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  • Microchip implant may help with vision

Mar 2007
Raquel Harper

Retinitis pigmentosa, a hereditary eye disease that affects the retina, can cause progressive vision loss and blindness and has no known cure. However, an implantable microchip might one day improve the vision of humans affected by the disease.

In normal vision, photoreceptor cells, which are neurons in the retina, capture light and convert it to electrical signals. If these cells degenerate and die, vision loss occurs. Scientists around the world have been working on various types of implants to stimulate the damaged photoreceptor cells. However, the implants are often invasive, and most require external devices such as computers, lasers or radio-frequency transmitters.

Researchers implanted a microchip (orange disk on the right) into a cat’s retina to see whether it could stimulate retinal cells and improve vision. Courtesy of Kristina Narfstrom.

Professors Kristina Narfstrom from the University of Missouri-Columbia and Machelle Pardue from Emory University in Atlanta have been working with an artificial silicon retina microchip designed by Optobionics Corp. in Naperville, Ill., that doesn’t require any external devices to function. The 23-μm-thin, 2-mm-diameter disk consists of several thousand microphotodiodes that catch light and covert it to photoelectric signals in the same way that healthy photoreceptor cells would. The artificial signals induce electrical signals in any remaining functional retinal cells, which then send the visual information to the brain via the optic nerve.

Narfstrom has been testing implantation of the chip in the retinas of severely visually impaired or blind Abyssinian cats. She said that the cats suffer from visual problems very similar to human retinitis pigmentosa. A cat’s eye also is very similar physiologically to the human’s.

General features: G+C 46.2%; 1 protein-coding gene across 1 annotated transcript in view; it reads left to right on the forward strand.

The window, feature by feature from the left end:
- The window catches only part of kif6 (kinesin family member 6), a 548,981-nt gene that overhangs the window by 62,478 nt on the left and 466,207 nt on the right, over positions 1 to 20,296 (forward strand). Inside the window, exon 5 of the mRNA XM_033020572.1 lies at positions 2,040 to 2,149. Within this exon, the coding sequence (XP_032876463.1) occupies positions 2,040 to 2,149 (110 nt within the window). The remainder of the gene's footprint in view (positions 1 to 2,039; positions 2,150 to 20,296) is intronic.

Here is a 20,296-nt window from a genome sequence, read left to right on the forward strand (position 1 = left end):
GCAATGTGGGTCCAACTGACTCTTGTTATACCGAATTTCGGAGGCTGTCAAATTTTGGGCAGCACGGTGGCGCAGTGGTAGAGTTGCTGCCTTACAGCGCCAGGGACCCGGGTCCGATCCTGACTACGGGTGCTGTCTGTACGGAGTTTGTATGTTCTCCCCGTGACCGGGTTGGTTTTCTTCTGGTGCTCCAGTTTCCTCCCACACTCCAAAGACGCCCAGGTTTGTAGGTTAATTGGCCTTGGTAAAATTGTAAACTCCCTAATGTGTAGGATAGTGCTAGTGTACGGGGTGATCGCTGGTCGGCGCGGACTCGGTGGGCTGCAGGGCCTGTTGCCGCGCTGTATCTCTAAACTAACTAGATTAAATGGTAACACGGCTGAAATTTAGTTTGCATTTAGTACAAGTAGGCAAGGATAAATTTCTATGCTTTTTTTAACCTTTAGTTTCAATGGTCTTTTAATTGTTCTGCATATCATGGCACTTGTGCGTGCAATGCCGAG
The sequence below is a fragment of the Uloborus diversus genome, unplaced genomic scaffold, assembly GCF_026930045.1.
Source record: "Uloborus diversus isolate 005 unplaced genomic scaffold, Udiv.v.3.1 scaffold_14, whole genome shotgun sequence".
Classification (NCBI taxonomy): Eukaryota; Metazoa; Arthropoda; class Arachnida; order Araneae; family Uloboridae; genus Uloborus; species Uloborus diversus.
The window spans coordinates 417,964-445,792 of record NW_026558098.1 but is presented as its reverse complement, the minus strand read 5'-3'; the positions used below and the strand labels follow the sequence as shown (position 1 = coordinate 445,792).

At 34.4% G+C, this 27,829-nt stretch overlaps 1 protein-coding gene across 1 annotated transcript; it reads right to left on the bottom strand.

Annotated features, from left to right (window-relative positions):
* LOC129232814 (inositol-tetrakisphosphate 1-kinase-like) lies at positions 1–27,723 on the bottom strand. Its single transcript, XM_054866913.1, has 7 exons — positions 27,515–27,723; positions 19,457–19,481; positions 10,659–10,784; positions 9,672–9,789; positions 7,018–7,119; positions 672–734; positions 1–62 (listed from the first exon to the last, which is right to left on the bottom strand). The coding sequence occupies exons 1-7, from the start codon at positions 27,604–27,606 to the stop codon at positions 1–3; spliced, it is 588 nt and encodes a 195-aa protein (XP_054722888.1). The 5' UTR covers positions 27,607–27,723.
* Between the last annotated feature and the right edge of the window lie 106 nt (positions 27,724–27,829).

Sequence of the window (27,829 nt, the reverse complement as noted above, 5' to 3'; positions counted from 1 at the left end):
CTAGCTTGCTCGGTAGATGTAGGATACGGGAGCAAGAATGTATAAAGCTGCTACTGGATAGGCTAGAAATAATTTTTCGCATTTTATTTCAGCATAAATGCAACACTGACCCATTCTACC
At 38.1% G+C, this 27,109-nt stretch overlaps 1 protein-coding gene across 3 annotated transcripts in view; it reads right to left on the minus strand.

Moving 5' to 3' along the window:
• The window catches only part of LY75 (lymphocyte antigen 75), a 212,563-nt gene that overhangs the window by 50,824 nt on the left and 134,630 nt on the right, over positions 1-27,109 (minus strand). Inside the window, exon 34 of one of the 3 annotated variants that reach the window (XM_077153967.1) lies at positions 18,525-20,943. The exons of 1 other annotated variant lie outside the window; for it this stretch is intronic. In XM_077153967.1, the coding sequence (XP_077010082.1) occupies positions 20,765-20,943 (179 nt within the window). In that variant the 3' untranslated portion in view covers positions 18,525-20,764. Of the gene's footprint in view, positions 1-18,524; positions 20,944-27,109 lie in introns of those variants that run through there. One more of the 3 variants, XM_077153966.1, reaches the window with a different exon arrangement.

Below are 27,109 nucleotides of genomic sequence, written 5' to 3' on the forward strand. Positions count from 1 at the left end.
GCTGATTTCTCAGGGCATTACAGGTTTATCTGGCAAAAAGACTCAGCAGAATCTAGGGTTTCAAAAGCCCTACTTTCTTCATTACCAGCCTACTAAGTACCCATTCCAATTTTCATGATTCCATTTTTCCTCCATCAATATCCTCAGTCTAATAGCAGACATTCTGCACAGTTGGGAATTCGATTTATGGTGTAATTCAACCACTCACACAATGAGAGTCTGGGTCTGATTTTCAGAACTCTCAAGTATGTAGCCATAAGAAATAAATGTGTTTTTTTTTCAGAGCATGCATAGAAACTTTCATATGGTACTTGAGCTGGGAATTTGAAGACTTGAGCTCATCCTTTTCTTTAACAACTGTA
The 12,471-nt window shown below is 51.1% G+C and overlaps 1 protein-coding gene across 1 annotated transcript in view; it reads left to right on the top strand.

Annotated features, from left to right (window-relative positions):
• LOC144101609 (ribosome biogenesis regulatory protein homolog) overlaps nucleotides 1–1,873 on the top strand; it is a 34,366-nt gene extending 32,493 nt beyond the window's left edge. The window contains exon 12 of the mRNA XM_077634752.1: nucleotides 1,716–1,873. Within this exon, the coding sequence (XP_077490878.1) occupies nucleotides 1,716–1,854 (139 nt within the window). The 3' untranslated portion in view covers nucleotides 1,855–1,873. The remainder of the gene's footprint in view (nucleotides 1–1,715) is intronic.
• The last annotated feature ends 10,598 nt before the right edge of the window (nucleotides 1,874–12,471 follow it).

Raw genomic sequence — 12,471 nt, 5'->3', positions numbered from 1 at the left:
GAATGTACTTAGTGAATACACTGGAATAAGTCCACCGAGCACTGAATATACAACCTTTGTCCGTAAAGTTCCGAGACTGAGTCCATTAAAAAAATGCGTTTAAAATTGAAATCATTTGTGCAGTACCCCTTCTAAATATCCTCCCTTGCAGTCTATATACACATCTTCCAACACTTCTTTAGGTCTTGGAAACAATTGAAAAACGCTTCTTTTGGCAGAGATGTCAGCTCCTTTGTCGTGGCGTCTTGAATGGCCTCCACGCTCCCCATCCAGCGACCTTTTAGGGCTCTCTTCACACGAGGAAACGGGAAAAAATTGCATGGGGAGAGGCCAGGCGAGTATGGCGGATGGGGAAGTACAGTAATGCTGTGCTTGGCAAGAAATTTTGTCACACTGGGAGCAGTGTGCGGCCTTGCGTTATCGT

When performing the surgery, Narfstrom makes an incision in the lateral eyelid and opens up all the structures down to the sclera (the outer layer surrounding the eyeball). She makes two small cuts into the sclera, one for a light pipe so she can see where to operate and the other for the actual procedure.

After removing the vitreous liquid that fills the back part of the eye, she makes a small blister in the retina, which she opens up just wide enough to place the microchip inside.

So far, the researchers are pleased with their preliminary results, which indicate the microchip does stimulate damaged retinal cells. Narfstrom said that the microchip is minimally invasive for the cats if the surgery is done correctly.

The researchers plan to implant the microchip into cats with early stages of the disease to see if the chip also can prevent retinal cells from dying. They hope that the device, if implemented early enough, will ultimately have a protective effect on the retina, as well.

1. The photosensitive membrane on the inside of the human eye. 2. A scanning mechanism in optical character generation.
The processes in which luminous energy incident on the eye is perceived and evaluated.
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